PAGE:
Health Ministry's Director General Prof. Nachman Ash on Monday rebuffed widespread criticism leveled at his ministry over Israel’s new contentious COVID testing policy that left many Israelis without an ability to get checked.
Israel announced a revision to its testing policy last week that allows Israelis under the age of 60 to get tested at home using antigen rapid testing kits, while the more accurate PCR tests will be reserved for at-risk and older populations.
And while the government agreed on the new policy in an attempt to solve the overwhelming demand for tests and the consequent long queues plaguing testing complexes all around the country, it has also garnered nationwide criticism from many, with some even claiming it equates to “conceding” the battle against Omicron.
"We have reached a point where we had to take this step. If we miss a COVID infection in a young and healthy man… it is not that terrible,” Ash told Ynet.
"Different countries have taken different actions, we are not the first country to use antigen widely, it exists all over Europe," he said, referring to countries such as Britain, which has adopted a similar policy as governments seek to reduce the burden on laboratories and struggle with tight supplies of kits.
"If people with symptoms make sure to stay home and not infect others - it's good enough, even if they do not know the exact diagnosis,” the top health official added.
Ash further pleaded with the public to stay at home even if the antigen test returns negative, but the tested individual feels unwell.
"Even if it's the flu, we do not want people to go out… Even if it's a little runny nose, even if it's a little cough that would normally won’t keep us from going to work - in this case, stay at home,” he said.
Ash further addressed the chronic lack of testing kits available for purchase at pharmacies due to the enormous spike in demand all around the country.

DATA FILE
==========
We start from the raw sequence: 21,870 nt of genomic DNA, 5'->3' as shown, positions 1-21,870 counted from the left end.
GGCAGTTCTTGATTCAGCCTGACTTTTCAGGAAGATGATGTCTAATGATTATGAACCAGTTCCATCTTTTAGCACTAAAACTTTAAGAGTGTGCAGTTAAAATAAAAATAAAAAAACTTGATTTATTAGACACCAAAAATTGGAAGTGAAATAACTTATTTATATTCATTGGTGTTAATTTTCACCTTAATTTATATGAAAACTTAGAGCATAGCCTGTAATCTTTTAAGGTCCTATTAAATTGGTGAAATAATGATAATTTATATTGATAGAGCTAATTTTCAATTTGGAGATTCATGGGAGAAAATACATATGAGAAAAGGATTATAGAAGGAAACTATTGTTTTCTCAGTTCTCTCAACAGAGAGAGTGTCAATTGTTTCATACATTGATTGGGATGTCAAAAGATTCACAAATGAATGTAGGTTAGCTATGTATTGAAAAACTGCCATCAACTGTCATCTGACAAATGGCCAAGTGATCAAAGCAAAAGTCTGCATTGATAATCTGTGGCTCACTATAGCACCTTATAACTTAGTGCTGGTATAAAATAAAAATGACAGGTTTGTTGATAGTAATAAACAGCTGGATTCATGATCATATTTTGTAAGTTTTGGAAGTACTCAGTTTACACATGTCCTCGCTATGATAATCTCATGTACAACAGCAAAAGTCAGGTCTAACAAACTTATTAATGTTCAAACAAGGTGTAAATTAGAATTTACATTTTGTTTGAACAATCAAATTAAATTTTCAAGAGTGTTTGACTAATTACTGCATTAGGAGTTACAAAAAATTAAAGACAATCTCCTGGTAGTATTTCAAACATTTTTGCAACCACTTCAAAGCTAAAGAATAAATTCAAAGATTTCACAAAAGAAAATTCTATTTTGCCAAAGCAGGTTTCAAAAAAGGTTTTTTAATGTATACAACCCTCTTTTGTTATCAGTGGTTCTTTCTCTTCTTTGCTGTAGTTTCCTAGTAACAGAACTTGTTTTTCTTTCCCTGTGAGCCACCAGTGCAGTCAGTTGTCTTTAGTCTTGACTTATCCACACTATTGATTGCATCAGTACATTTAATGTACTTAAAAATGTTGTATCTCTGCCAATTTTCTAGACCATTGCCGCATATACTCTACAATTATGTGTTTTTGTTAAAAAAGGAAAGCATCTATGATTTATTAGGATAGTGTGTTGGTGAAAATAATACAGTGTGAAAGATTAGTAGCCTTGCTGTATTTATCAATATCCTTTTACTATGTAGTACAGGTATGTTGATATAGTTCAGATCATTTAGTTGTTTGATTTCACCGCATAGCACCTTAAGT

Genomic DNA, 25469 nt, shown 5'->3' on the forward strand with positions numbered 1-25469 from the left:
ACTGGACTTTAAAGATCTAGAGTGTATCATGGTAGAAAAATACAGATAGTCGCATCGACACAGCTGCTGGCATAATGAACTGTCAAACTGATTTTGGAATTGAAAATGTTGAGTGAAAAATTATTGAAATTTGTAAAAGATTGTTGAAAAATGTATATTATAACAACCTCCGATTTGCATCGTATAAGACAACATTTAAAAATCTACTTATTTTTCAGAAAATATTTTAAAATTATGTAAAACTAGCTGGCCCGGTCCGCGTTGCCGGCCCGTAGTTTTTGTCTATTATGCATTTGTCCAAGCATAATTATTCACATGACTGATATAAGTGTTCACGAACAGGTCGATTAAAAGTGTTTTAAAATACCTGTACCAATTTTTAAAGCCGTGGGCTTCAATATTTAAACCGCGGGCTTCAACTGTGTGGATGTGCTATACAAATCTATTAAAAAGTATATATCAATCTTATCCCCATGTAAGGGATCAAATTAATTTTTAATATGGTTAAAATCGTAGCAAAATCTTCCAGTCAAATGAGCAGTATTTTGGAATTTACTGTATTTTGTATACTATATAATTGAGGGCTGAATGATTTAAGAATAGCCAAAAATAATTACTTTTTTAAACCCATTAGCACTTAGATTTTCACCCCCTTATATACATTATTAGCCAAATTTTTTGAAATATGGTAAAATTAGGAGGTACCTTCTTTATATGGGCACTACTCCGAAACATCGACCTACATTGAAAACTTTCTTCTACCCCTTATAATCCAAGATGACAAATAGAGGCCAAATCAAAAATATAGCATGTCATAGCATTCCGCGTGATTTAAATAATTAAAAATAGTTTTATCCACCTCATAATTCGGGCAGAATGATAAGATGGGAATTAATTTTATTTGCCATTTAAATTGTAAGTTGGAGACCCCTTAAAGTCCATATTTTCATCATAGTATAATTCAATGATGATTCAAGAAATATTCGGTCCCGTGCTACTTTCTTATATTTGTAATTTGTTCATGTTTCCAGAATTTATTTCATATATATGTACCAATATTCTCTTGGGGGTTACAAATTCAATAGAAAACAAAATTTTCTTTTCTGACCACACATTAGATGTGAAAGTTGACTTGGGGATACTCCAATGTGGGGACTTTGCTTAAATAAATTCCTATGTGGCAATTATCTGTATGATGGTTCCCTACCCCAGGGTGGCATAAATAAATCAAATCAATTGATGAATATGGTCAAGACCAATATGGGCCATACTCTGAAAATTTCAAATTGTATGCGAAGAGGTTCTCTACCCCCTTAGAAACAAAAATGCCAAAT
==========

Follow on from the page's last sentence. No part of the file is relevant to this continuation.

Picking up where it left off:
“It is safe to say that this is a very big challenge, the increase in the number of tests has really led to a very large demand, we are working in all channels also to bring the tests to the country. There is a big challenge here, and it really does create a problem.”
The Health Ministry official also addressed the recent controversial announcement that the ministry is mulling allowing doctors and nurses to continue working even if they were confirmed to have been infected with coronavirus, as long as they remain asymptomatic.
"The absence of medical staff is already a burden on hospitals today. We are trying to find solutions, but it can not be a general solution that says that medical professionals must work even when they are sick or verified. If that happens, it will only happen in the most exceptional places.”
Israel on Monday reported 224 COVID patients in serious condition, a figure Ash admitted might point towards a worrying trend.
"If we see that the rate of increase of patients in serious condition is rising fast, and we reach numbers that put too much strain on the healthcare system, we may need to change our approach again,” explained Ash.